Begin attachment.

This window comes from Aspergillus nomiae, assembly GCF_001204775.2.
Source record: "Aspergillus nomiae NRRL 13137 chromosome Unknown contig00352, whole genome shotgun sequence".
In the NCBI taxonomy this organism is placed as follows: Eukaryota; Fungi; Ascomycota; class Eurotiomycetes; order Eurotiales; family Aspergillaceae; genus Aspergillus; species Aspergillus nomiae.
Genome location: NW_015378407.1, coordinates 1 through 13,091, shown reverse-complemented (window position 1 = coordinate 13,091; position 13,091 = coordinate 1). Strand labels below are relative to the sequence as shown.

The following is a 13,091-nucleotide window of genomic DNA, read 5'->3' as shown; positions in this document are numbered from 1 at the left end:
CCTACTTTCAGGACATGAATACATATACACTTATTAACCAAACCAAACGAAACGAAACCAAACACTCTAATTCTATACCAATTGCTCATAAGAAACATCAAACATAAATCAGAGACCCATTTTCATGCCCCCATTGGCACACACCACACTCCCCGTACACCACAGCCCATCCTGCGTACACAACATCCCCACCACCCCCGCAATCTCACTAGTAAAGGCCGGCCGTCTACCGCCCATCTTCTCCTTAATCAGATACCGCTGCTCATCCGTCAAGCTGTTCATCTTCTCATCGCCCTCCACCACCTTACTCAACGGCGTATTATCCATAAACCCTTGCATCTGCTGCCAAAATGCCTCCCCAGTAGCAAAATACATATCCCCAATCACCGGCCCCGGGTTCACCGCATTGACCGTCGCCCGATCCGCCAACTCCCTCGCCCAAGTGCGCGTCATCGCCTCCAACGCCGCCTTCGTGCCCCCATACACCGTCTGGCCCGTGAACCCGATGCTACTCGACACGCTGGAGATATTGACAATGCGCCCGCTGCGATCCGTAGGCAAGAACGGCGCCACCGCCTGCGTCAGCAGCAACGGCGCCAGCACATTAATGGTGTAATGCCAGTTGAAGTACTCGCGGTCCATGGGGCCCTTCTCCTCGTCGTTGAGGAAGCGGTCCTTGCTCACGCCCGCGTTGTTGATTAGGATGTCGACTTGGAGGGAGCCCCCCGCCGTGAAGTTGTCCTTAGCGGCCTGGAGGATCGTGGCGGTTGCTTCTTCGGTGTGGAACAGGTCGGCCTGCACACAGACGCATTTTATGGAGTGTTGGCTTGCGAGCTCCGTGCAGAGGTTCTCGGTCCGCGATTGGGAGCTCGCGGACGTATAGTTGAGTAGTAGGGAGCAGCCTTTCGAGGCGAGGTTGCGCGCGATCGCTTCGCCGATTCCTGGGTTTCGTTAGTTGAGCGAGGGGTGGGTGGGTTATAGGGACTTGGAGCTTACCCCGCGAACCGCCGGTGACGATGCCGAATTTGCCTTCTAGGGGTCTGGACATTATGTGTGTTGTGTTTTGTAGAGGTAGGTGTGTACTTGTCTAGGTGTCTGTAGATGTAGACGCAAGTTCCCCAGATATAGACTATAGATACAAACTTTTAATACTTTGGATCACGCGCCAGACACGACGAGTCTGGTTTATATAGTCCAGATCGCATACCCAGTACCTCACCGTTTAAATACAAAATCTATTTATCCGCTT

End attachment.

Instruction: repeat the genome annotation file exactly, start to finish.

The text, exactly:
This window comes from Aspergillus nomiae, assembly GCF_001204775.2.
Source record: "Aspergillus nomiae NRRL 13137 chromosome Unknown contig00352, whole genome shotgun sequence".
In the NCBI taxonomy this organism is placed as follows: Eukaryota; Fungi; Ascomycota; class Eurotiomycetes; order Eurotiales; family Aspergillaceae; genus Aspergillus; species Aspergillus nomiae.
Genome location: NW_015378407.1, coordinates 1 through 13,091, shown reverse-complemented (window position 1 = coordinate 13,091; position 13,091 = coordinate 1). Strand labels below are relative to the sequence as shown.

The following is a 13,091-nucleotide window of genomic DNA, read 5'->3' as shown; positions in this document are numbered from 1 at the left end:
CCTACTTTCAGGACATGAATACATATACACTTATTAACCAAACCAAACGAAACGAAACCAAACACTCTAATTCTATACCAATTGCTCATAAGAAACATCAAACATAAATCAGAGACCCATTTTCATGCCCCCATTGGCACACACCACACTCCCCGTACACCACAGCCCATCCTGCGTACACAACATCCCCACCACCCCCGCAATCTCACTAGTAAAGGCCGGCCGTCTACCGCCCATCTTCTCCTTAATCAGATACCGCTGCTCATCCGTCAAGCTGTTCATCTTCTCATCGCCCTCCACCACCTTACTCAACGGCGTATTATCCATAAACCCTTGCATCTGCTGCCAAAATGCCTCCCCAGTAGCAAAATACATATCCCCAATCACCGGCCCCGGGTTCACCGCATTGACCGTCGCCCGATCCGCCAACTCCCTCGCCCAAGTGCGCGTCATCGCCTCCAACGCCGCCTTCGTGCCCCCATACACCGTCTGGCCCGTGAACCCGATGCTACTCGACACGCTGGAGATATTGACAATGCGCCCGCTGCGATCCGTAGGCAAGAACGGCGCCACCGCCTGCGTCAGCAGCAACGGCGCCAGCACATTAATGGTGTAATGCCAGTTGAAGTACTCGCGGTCCATGGGGCCCTTCTCCTCGTCGTTGAGGAAGCGGTCCTTGCTCACGCCCGCGTTGTTGATTAGGATGTCGACTTGGAGGGAGCCCCCCGCCGTGAAGTTGTCCTTAGCGGCCTGGAGGATCGTGGCGGTTGCTTCTTCGGTGTGGAACAGGTCGGCCTGCACACAGACGCATTTTATGGAGTGTTGGCTTGCGAGCTCCGTGCAGAGGTTCTCGGTCCGCGATTGGGAGCTCGCGGACGTATAGTTGAGTAGTAGGGAGCAGCCTTTCGAGGCGAGGTTGCGCGCGATCGCTTCGCCGATTCCTGGGTTTCGTTAGTTGAGCGAGGGGTGGGTGGGTTATAGGGACTTGGAGCTTACCCCGCGAACCGCCGGTGACGATGCCGAATTTGCCTTCTAGGGGTCTGGACATTATGTGTGTTGTGTTTTGTAGAGGTAGGTGTGTACTTGTCTAGGTGTCTGTAGATGTAGACGCAAGTTCCCCAGATATAGACTATAGATACAAACTTTTAATACTTTGGATCACGCGCCAGACACGACGAGTCTGGTTTATATAGTCCAGATCGCATACCCAGTACCTCACCGTTTAAATACAAAATCTATTTATCCGCTT